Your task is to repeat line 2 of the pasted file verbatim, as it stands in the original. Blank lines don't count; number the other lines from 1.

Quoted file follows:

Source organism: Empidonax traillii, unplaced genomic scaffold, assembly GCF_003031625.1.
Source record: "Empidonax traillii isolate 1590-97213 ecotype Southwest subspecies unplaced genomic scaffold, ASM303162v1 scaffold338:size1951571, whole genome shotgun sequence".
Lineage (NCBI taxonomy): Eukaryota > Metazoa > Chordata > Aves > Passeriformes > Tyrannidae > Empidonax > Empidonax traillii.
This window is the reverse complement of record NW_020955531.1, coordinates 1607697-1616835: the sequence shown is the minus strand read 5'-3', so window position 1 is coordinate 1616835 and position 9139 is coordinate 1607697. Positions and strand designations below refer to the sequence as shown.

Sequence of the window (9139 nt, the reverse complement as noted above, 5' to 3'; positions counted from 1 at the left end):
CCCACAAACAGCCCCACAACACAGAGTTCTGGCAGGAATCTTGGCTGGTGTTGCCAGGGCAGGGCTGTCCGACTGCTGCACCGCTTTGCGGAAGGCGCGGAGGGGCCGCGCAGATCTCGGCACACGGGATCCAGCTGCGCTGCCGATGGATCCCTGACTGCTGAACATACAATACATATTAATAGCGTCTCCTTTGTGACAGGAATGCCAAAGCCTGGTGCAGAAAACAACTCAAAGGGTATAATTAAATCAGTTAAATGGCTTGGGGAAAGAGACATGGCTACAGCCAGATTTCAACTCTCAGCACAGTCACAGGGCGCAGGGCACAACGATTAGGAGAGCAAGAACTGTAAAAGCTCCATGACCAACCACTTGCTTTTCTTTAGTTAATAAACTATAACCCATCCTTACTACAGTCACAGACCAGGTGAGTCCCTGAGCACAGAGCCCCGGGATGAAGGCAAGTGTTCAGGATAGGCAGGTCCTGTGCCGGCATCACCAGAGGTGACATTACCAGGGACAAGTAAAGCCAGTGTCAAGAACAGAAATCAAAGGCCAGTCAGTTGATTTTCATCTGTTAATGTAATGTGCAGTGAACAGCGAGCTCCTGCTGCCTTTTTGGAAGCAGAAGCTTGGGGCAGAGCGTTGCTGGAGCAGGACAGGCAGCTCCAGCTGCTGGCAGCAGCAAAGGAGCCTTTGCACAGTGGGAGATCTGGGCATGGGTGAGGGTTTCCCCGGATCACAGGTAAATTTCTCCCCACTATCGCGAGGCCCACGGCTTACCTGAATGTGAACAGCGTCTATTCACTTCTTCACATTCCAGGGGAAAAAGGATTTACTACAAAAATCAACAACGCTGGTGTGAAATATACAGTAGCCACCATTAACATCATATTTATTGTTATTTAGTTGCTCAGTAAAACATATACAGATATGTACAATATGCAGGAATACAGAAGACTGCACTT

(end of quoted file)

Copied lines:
Source record: "Empidonax traillii isolate 1590-97213 ecotype Southwest subspecies unplaced genomic scaffold, ASM303162v1 scaffold338:size1951571, whole genome shotgun sequence".